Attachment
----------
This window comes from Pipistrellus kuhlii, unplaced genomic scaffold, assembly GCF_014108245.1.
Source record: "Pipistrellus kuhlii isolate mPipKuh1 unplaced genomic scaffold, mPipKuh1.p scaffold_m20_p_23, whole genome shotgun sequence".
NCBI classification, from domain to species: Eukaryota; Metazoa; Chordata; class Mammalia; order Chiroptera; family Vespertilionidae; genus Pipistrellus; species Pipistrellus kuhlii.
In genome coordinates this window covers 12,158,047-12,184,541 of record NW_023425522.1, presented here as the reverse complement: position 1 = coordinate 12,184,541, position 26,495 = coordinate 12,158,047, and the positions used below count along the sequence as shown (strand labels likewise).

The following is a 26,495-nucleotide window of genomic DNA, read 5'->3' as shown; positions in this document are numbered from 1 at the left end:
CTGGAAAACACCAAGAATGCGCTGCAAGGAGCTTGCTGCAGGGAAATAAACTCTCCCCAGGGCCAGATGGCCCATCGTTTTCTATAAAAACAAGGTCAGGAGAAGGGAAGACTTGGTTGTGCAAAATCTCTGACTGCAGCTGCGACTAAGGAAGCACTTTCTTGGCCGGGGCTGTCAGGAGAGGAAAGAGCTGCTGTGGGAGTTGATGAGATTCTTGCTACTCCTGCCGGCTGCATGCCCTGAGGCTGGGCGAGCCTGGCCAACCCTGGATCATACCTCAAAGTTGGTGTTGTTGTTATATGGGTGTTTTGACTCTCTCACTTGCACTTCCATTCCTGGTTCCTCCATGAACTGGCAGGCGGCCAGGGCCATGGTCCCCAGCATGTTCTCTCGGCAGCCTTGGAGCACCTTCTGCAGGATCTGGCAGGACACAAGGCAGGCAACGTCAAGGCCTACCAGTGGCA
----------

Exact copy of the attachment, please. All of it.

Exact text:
This window comes from Pipistrellus kuhlii, unplaced genomic scaffold, assembly GCF_014108245.1.
Source record: "Pipistrellus kuhlii isolate mPipKuh1 unplaced genomic scaffold, mPipKuh1.p scaffold_m20_p_23, whole genome shotgun sequence".
NCBI classification, from domain to species: Eukaryota; Metazoa; Chordata; class Mammalia; order Chiroptera; family Vespertilionidae; genus Pipistrellus; species Pipistrellus kuhlii.
In genome coordinates this window covers 12,158,047-12,184,541 of record NW_023425522.1, presented here as the reverse complement: position 1 = coordinate 12,184,541, position 26,495 = coordinate 12,158,047, and the positions used below count along the sequence as shown (strand labels likewise).

The following is a 26,495-nucleotide window of genomic DNA, read 5'->3' as shown; positions in this document are numbered from 1 at the left end:
CTGGAAAACACCAAGAATGCGCTGCAAGGAGCTTGCTGCAGGGAAATAAACTCTCCCCAGGGCCAGATGGCCCATCGTTTTCTATAAAAACAAGGTCAGGAGAAGGGAAGACTTGGTTGTGCAAAATCTCTGACTGCAGCTGCGACTAAGGAAGCACTTTCTTGGCCGGGGCTGTCAGGAGAGGAAAGAGCTGCTGTGGGAGTTGATGAGATTCTTGCTACTCCTGCCGGCTGCATGCCCTGAGGCTGGGCGAGCCTGGCCAACCCTGGATCATACCTCAAAGTTGGTGTTGTTGTTATATGGGTGTTTTGACTCTCTCACTTGCACTTCCATTCCTGGTTCCTCCATGAACTGGCAGGCGGCCAGGGCCATGGTCCCCAGCATGTTCTCTCGGCAGCCTTGGAGCACCTTCTGCAGGATCTGGCAGGACACAAGGCAGGCAACGTCAAGGCCTACCAGTGGCA